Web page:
Lower back pain can be localised to only the low back area or the pain can travel down the leg also. Localised lower back pain is often less complicated and usually has a more favourable prognosis for complete recovery. During your Chiropractic consultation, a large portion of the history and examination is focused on this differentiation between back pain and leg pain. This week's article aims to explain the different types of leg pain that can occur with different lower back conditions.
We’ve all heard the word “sciatica”. It is loosely used to describe everything from lower back pain coming from the facet joints in the back, from the sacroiliac joints, from the muscles of the low back, and even from compressed nerves caused by a ruptured disc in the lumbar spine.
For the sake of accurcy, the term “sciatica” should really only be used when the sciatic nerve is being compressed. The sciatic nerve is comprised of five nerves (L4, L5, S1, S2, S3) that come from the spine and sacrum and join to form one large nerve called the sciatic nerve. True sciatica occurs when any one of the five small nerves or the larger sciatic nerve itself becomes irritated or compressed. There are many causes for this irritation, such as a lumbar disc herniation, a mal-positioned vertebra aka "a spondylolisthesis", pressure from an arthritic bone spur growing off the vertebrae where the nerve exits aka “spinal stenosis”.
"Pseudosciatica" is caused by compression of the sciatic nerve by the piriformis muscle where the nerve passes under the buttocks. Other “pseudosciatica” causes include pain referred from the facet joints of the lower back which the patient often describes as a deep ache felt inside the leg.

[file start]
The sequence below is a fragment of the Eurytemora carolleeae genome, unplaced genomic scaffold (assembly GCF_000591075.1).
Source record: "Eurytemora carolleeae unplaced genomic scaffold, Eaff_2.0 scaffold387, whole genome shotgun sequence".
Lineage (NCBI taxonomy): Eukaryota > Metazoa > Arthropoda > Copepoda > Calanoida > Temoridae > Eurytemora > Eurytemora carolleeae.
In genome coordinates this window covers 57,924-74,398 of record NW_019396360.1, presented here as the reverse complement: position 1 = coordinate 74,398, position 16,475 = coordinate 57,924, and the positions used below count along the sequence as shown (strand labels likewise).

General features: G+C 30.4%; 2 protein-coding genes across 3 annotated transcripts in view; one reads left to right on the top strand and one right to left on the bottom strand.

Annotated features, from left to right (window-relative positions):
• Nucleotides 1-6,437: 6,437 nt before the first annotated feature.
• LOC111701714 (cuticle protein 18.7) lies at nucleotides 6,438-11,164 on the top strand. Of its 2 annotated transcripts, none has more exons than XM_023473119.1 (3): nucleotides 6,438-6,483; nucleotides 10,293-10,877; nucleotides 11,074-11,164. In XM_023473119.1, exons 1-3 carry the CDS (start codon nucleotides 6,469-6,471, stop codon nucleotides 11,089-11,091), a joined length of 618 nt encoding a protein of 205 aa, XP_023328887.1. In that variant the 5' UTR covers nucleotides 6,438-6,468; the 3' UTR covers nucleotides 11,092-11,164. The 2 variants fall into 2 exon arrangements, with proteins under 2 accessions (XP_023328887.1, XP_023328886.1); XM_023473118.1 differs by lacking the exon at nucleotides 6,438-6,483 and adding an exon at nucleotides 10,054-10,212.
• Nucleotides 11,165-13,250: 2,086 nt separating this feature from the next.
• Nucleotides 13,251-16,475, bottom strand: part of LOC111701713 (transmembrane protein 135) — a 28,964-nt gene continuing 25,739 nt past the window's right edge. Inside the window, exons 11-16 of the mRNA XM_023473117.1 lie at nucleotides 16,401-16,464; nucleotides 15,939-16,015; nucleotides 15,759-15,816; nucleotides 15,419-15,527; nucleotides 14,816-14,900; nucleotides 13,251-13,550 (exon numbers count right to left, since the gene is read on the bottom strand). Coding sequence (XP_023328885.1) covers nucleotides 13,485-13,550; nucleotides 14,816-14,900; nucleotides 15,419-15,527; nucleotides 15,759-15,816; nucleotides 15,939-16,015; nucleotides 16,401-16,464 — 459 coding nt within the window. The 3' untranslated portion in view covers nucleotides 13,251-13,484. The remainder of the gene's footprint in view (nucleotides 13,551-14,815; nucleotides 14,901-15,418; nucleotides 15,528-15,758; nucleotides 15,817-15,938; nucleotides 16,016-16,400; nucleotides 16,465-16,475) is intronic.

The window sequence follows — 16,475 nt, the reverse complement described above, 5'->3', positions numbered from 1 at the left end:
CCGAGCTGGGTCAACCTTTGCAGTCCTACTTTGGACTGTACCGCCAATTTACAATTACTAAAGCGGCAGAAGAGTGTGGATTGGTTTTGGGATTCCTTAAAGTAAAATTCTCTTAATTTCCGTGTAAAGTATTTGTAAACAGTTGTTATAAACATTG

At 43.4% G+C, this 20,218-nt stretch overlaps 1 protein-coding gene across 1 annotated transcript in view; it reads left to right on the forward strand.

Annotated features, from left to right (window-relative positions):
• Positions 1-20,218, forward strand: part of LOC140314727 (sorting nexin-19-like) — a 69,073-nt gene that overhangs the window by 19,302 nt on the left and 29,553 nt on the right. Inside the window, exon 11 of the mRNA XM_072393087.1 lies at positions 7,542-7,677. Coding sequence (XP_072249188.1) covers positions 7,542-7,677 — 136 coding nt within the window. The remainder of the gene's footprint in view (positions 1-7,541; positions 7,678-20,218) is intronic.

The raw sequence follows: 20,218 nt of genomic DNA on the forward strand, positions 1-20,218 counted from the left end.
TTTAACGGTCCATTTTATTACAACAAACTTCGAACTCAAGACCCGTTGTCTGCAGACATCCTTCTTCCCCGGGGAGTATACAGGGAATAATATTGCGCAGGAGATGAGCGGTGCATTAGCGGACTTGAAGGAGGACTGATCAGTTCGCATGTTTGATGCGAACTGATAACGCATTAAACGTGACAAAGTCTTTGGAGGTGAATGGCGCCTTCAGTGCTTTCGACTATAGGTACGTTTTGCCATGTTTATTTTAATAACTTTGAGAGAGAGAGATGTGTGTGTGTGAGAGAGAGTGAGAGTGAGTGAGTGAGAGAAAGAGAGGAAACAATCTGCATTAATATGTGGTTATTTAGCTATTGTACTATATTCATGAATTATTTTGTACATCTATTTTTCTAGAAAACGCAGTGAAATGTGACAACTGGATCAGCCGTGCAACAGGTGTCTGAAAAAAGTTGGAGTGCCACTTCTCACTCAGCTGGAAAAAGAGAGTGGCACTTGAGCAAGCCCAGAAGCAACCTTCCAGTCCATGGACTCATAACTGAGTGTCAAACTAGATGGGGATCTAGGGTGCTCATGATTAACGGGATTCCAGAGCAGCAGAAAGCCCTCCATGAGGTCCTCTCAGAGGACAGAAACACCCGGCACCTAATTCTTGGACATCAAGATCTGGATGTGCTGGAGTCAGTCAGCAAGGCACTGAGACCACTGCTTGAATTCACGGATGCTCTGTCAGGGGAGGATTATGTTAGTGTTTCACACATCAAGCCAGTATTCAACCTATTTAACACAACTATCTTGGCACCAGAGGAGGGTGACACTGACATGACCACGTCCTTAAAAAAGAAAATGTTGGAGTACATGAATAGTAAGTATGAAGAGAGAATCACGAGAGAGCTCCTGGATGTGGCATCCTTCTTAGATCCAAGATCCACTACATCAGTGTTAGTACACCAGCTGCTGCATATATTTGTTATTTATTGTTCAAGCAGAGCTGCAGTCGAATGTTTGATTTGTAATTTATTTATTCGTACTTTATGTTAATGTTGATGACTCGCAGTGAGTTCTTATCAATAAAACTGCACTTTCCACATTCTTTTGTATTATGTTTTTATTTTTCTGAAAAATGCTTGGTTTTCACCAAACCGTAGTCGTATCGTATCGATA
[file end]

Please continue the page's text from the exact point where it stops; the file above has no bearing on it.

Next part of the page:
Some direct trauma, like a bruise to the buttocks from a fall or pinching the nerve during an injection into the buttock area, can also trigger “sciatica.”
The most common symptoms of sciatica include: leg pain, buttocks pain, low back pain and foot or leg numbness and tingling. If the nerve compression is there for a long enough time, muscle weakness and wasting can occur. This weakness is noted during the Chiropractic examination by the Patient struggling to stand up on their tip toes leading to a limp when walking.
In the examination, your Doctor may raise your straightened leg and if the sciatic nerve is compressed, then a sharp pain can occur. If the pain occurs between 30 and 70° of elevation, this indicates a positive test for sciatica.
Testing the lower limb reflexes and skin sensation with a sharp object can give your Chiropractor clues where the is nerve damage is occuring.
The good news for patients in Belfast is that Chiropractic techniques can resolve this problem, thus helping you to avoid unnecessary surgery or the nasty side effects of prescription medication! So, check with your Doctor of Chiropractic first, before consulting the surgeon.